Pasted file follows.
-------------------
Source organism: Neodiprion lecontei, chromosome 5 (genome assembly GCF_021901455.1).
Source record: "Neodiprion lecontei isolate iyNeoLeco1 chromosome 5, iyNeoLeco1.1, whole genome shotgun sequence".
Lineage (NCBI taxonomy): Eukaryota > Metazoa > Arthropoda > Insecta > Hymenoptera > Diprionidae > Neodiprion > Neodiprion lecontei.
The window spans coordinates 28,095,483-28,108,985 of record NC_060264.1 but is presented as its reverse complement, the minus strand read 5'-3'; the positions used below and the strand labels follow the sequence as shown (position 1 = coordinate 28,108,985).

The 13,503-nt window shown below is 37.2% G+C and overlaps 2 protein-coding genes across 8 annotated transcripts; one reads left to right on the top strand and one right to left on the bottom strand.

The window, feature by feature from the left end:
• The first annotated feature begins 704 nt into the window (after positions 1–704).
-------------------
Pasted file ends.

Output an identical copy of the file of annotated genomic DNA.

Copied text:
Source organism: Neodiprion lecontei, chromosome 5 (genome assembly GCF_021901455.1).
Source record: "Neodiprion lecontei isolate iyNeoLeco1 chromosome 5, iyNeoLeco1.1, whole genome shotgun sequence".
Lineage (NCBI taxonomy): Eukaryota > Metazoa > Arthropoda > Insecta > Hymenoptera > Diprionidae > Neodiprion > Neodiprion lecontei.
The window spans coordinates 28,095,483-28,108,985 of record NC_060264.1 but is presented as its reverse complement, the minus strand read 5'-3'; the positions used below and the strand labels follow the sequence as shown (position 1 = coordinate 28,108,985).

The 13,503-nt window shown below is 37.2% G+C and overlaps 2 protein-coding genes across 8 annotated transcripts; one reads left to right on the top strand and one right to left on the bottom strand.

The window, feature by feature from the left end:
• The first annotated feature begins 704 nt into the window (after positions 1–704).